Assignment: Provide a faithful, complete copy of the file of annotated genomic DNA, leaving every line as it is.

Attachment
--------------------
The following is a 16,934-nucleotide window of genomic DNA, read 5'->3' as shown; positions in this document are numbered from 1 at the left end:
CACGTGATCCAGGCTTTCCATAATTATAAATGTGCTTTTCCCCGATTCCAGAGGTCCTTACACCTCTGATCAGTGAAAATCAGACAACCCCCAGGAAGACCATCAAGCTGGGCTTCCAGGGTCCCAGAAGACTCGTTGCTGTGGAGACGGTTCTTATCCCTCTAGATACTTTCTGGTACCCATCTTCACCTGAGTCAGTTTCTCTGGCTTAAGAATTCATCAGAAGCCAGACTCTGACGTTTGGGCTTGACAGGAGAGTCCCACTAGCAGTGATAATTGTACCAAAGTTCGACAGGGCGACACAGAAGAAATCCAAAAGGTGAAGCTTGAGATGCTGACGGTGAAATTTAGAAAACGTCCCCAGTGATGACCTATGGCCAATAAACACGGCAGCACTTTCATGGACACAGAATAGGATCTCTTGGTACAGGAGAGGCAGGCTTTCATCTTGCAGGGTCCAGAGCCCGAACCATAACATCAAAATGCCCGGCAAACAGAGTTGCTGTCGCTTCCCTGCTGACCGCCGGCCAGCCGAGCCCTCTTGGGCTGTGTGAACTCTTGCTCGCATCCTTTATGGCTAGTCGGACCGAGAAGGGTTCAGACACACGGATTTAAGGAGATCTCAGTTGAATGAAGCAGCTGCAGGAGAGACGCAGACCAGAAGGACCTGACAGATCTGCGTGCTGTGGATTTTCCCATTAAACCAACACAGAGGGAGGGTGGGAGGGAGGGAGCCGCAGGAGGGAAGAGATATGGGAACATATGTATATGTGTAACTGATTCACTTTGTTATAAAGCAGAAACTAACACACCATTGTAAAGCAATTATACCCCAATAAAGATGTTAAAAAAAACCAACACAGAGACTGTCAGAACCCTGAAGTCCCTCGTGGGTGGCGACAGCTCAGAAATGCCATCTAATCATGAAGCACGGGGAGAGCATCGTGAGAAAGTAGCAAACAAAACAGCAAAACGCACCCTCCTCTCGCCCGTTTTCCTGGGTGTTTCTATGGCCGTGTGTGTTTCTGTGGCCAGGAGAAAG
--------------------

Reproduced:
The following is a 16,934-nucleotide window of genomic DNA, read 5'->3' as shown; positions in this document are numbered from 1 at the left end:
CACGTGATCCAGGCTTTCCATAATTATAAATGTGCTTTTCCCCGATTCCAGAGGTCCTTACACCTCTGATCAGTGAAAATCAGACAACCCCCAGGAAGACCATCAAGCTGGGCTTCCAGGGTCCCAGAAGACTCGTTGCTGTGGAGACGGTTCTTATCCCTCTAGATACTTTCTGGTACCCATCTTCACCTGAGTCAGTTTCTCTGGCTTAAGAATTCATCAGAAGCCAGACTCTGACGTTTGGGCTTGACAGGAGAGTCCCACTAGCAGTGATAATTGTACCAAAGTTCGACAGGGCGACACAGAAGAAATCCAAAAGGTGAAGCTTGAGATGCTGACGGTGAAATTTAGAAAACGTCCCCAGTGATGACCTATGGCCAATAAACACGGCAGCACTTTCATGGACACAGAATAGGATCTCTTGGTACAGGAGAGGCAGGCTTTCATCTTGCAGGGTCCAGAGCCCGAACCATAACATCAAAATGCCCGGCAAACAGAGTTGCTGTCGCTTCCCTGCTGACCGCCGGCCAGCCGAGCCCTCTTGGGCTGTGTGAACTCTTGCTCGCATCCTTTATGGCTAGTCGGACCGAGAAGGGTTCAGACACACGGATTTAAGGAGATCTCAGTTGAATGAAGCAGCTGCAGGAGAGACGCAGACCAGAAGGACCTGACAGATCTGCGTGCTGTGGATTTTCCCATTAAACCAACACAGAGGGAGGGTGGGAGGGAGGGAGCCGCAGGAGGGAAGAGATATGGGAACATATGTATATGTGTAACTGATTCACTTTGTTATAAAGCAGAAACTAACACACCATTGTAAAGCAATTATACCCCAATAAAGATGTTAAAAAAAACCAACACAGAGACTGTCAGAACCCTGAAGTCCCTCGTGGGTGGCGACAGCTCAGAAATGCCATCTAATCATGAAGCACGGGGAGAGCATCGTGAGAAAGTAGCAAACAAAACAGCAAAACGCACCCTCCTCTCGCCCGTTTTCCTGGGTGTTTCTATGGCCGTGTGTGTTTCTGTGGCCAGGAGAAAG